Are teachers discussing Charlottesville, Confederate monuments in class? Should they be?

Stone Mountain, which is adorned with a huge carving depicting Confederate heroes, is classified as a Confederate memorial by state statute. KENT D. JOHNSON/AJC
Caption
Stone Mountain, which is adorned with a huge carving depicting Confederate heroes, is classified as a Confederate memorial by state statute. KENT D. JOHNSON/AJC

Credit: Maureen Downey

Credit: Maureen Downey

I've been talking to high school students about the violence and turmoil in Charlottesville and its aftermath, including the rising call in Georgia to take down monuments that celebrate the Confederacy and its leaders.

For the most part, the teens said these issues aren't coming up in their classes. The kids weren't sure why the topics would be off-limits, although a few said anything around race seems taboo. A teacher suggested to me that classrooms are now tethered to daily lesson plans and there isn't a lot of flexibility to break away and dig into the news.

Are any teachers in Georgia throwing out their planned lessons to discuss Charlottesville and its ramifications?

Are you?

If so, how are you approaching it? I have found schools to be very careful – sometimes too much so – about controversial news. And these events have particular relevance to the South where Civil War monuments abound.

 A view of the historic courthouse in downtown Decatur and the Confederate memorial now under fire.
Caption
A view of the historic courthouse in downtown Decatur and the Confederate memorial now under fire.

Credit: Maureen Downey

Credit: Maureen Downey

For example, I live in Decatur, which maintains one of the most liberal voting records in Georgia. Yet, outside the old DeKalb courthouse on the Decatur Square is the Lost Cause Confederate Memorial.

A new petition to remove the statue garnered more than 1,200 signatures in less than 24 hours. (Current count Thursday: 1,875.)

The authors of the petition wrote:

These responses are not acceptable. The monument can and must be removed. Why should we remove the Confederate monument?

The Confederate monument opposes the values of Decatur and DeKalb citizens. We are a diverse and inclusive community, but this monument reveres white supremacy and the enslavement of African-Americans. Children of color look up at this monument daily, seeing a symbol of an ideology that stripped their rights as citizens and dignity as humans. The monument was erected 42 years after the Civil War in order to celebrate the atrocities of the Jim Crow South. It has no place in our square today.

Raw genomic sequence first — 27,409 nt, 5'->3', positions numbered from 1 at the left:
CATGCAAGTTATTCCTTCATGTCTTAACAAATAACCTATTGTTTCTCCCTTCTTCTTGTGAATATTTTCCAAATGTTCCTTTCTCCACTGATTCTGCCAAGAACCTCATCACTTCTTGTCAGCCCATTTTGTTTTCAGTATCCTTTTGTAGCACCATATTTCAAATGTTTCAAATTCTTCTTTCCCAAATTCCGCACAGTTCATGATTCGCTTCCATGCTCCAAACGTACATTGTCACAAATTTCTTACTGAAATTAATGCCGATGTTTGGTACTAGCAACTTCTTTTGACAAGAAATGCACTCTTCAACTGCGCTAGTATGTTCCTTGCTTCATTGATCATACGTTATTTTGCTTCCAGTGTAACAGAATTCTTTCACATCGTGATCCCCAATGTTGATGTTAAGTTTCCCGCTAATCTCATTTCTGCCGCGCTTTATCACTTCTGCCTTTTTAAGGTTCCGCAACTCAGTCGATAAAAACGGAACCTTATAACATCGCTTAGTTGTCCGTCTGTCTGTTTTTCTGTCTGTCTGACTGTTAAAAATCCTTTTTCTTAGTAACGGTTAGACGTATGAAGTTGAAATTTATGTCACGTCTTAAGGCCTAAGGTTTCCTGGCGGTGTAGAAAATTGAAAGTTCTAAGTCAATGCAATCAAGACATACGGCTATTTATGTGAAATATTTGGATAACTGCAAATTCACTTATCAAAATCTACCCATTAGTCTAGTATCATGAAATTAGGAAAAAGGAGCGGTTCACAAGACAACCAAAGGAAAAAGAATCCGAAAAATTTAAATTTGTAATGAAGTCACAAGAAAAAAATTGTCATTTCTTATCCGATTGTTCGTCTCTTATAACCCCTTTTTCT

Among the inscriptions on the Decatur monument: "Erected by the men and women and children of DeKalb County, to the memory of the soldiers and sailors of the Confederacy, of whose virtues in peace and in war we are witnesses, to the end that justice may be done and that the truth perish not."

There is ample news this week to spur Georgia-based classroom discussions around Civil War tributes and whether they should go. Andrew Young, former Atlanta mayor and United Nations ambassador, said the fights over symbols, including the 2001 campaign that eliminated the Confederate battle emblem from the state flag, waste time and political capital better directed to matters that change lives.

"I think it's too costly to refight the Civil War. We have paid too great a price in trying to bring people together," said Young.

But Democratic gubernatorial candidate Stacey Abrams said the massive carving on Stone Mountain of three Confederate war leaders “remains a blight on our state and should be removed...We must never celebrate those who defended slavery and tried to destroy the union,” she said in a series of tweets.

Writing in Education Week, blogger and English teacher  Christina Torres  said:

As many of us prepare to return to our classrooms, we don't just need to buy flowers and make bulletin boards. We need to prepare and read resources (like #CharlottesvilleCurriculum from Melinda Anderson) that help us make space in our classrooms to discuss these events. We need to ensure that we treat our students' stories and the stories happening right now as a very real, living thing that our kids have the ability to change. They deserve that knowledge. They deserve that power.

Do you agree the issue, despite its volatility, ought to be addressed in classrooms? If so, how?

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